Starting September 1st, Texans will be able to carry handguns in public without a license after on Wednesday the controversial bill dubbed "constitutional carry" was singed into law by Governor Greg Abbott.
He later presided over a ceremonial signing on Thursday morning where the governor hailed it as the "biggest and best" gun law this session. Standing alongside National Rifle Association leader Wayne LaPierre in San Antonio, where he signed the bill, Abbott said, "Surely there’s no state in America that’s ever done as much protecting gun rights."
As the law stands prior to the new change, Texans must pass a background check and undergo a safety course, which includes over 1.6 million licensed conceal-carry individuals in the state. The bill still keeps the formal licensing "option" in place.
But after the new law takes effect anyone 21-years old and up can carry a holstered handgun, whether openly or concealed, without a permit.
The National Rifle Association had months prior called for "Texas to join the 20 other states that have legalized this personal protection option" in a statement. Abbott had previously echoed this stance in media interviews, vowing that if HB1927 should pass the Texas state legislative bodies, he would sign it. "This is something that 20 other states have adopted and it’s time for Texas to adopt it, too," he told a local radio show in April.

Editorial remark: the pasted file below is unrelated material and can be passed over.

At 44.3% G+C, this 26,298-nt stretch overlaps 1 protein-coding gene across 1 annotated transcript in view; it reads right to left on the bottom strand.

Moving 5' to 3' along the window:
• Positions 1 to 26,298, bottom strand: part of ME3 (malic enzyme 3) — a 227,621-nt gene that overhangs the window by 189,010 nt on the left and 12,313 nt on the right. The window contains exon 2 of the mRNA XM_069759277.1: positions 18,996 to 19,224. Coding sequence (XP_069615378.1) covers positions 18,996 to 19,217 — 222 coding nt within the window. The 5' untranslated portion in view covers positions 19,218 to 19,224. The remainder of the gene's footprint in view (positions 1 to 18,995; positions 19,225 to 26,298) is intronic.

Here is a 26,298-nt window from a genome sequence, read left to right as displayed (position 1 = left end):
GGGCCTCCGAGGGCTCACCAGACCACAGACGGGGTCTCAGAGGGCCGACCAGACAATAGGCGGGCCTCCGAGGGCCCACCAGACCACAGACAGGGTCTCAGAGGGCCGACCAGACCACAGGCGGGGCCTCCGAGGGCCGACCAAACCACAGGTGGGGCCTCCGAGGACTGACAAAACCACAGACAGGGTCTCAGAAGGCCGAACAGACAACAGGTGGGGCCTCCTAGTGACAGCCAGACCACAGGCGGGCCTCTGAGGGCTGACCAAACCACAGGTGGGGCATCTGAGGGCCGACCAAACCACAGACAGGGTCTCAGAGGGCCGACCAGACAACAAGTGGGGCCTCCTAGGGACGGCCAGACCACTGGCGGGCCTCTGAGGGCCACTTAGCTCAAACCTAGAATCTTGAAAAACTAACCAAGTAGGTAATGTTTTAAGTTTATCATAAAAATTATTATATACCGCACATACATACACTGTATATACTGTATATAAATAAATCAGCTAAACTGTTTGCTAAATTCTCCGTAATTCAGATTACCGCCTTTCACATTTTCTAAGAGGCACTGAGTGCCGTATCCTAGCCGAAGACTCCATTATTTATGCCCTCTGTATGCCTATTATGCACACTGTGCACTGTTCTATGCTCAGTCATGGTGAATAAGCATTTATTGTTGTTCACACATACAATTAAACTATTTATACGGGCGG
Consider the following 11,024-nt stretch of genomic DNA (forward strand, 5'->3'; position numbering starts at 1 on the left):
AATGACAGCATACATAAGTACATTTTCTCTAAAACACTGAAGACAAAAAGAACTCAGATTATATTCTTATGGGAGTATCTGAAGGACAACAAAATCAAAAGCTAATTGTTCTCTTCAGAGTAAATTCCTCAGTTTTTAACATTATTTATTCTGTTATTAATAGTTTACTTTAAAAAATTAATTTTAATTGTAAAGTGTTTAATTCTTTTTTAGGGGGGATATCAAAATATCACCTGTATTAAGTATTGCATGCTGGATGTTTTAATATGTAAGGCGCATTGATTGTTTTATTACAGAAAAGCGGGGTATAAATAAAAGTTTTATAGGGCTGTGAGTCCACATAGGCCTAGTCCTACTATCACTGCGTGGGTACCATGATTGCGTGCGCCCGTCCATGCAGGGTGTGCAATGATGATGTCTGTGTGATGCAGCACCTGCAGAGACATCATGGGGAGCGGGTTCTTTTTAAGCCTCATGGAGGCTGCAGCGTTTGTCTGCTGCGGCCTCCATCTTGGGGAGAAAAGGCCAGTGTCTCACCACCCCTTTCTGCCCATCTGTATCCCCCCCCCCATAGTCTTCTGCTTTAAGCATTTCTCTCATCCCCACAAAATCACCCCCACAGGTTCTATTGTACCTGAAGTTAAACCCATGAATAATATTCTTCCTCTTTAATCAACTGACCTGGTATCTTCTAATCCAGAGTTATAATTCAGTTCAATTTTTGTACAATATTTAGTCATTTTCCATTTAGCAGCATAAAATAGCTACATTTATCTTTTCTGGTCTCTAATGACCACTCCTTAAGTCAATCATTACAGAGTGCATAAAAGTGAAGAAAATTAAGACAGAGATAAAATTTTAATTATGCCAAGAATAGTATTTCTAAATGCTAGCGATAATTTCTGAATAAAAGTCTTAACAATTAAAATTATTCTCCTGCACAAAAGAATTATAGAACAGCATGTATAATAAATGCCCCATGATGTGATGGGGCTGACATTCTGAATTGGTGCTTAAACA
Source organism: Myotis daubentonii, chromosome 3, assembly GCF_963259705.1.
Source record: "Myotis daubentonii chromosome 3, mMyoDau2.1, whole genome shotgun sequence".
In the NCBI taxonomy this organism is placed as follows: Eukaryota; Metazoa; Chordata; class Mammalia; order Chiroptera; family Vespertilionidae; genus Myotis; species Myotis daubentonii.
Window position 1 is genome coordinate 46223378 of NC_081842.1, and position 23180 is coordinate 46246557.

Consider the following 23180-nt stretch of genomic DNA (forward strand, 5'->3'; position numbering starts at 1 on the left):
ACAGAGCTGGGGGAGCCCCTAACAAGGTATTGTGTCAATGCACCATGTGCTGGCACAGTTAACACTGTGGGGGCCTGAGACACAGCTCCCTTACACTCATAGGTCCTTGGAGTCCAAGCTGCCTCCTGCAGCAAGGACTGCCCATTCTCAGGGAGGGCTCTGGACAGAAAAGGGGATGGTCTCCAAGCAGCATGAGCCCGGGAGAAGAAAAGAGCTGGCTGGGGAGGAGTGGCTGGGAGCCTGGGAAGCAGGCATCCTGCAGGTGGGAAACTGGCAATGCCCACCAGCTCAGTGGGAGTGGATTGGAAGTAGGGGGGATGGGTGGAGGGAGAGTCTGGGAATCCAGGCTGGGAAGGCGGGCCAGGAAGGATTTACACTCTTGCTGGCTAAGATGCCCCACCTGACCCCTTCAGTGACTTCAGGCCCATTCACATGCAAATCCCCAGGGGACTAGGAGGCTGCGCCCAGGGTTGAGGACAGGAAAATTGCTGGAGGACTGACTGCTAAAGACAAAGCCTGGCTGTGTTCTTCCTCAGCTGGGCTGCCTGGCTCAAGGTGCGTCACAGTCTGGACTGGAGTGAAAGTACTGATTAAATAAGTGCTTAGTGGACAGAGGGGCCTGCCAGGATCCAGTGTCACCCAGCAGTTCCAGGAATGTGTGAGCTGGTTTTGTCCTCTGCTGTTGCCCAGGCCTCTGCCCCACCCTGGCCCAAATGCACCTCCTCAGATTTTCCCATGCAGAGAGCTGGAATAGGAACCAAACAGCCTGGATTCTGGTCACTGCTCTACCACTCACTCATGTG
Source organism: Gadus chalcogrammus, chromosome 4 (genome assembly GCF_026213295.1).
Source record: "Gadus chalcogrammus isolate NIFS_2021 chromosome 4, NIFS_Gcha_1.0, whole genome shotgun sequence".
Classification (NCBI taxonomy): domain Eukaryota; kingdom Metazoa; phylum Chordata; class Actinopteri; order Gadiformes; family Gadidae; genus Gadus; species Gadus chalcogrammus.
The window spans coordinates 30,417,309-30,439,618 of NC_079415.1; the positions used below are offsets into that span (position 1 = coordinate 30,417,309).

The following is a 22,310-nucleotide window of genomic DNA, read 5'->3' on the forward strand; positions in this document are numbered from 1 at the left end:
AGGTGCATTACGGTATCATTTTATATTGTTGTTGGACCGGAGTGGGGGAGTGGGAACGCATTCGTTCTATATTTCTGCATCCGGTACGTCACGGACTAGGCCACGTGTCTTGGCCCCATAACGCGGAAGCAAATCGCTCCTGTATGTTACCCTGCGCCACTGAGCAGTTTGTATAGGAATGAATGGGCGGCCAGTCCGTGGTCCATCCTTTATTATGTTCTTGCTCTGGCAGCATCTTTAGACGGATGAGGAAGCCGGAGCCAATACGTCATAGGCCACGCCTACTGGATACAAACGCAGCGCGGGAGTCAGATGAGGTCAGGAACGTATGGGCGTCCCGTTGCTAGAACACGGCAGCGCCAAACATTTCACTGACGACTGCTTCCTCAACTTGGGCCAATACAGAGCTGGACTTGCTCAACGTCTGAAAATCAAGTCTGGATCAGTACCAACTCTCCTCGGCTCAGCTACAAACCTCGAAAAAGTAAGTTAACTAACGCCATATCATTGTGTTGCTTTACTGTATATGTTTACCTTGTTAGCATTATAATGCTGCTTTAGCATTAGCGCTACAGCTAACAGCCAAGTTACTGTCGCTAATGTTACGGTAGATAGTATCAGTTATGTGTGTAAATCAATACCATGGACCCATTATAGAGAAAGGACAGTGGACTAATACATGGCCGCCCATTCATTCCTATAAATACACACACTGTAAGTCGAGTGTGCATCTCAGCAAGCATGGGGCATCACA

Prior to approval this week the Texas Senate tacked on multiple amendments seeking to address law enforcement concerns that one alarming end result could be that the change allows easier access to weapons for criminals.
According to the Texas Tribune:
The compromise lawmakers reached behind closed doors kept intact a number of changes the Senate made to the House bill, including striking a provision that would have barred officers from questioning people based only on their possession of a handgun.
The deal also preserves a Senate amendment enhancing the criminal penalties for felons and family violence offenders caught carrying. Among other Senate changes that made it into the law was a requirement that the Texas Department of Public Safety offer a free online course on gun safety.
As expected, Texas Democrats were outraged, with US Rep. Veronica Escobar (D-El Paso) leading the charge in a Wednesday statement saying, "The permitless carry bill will cause more violence and loss."
Perhaps fittingly of Texas Republicans' defiant posture, the Thursday signing ceremony was held at the Alamo.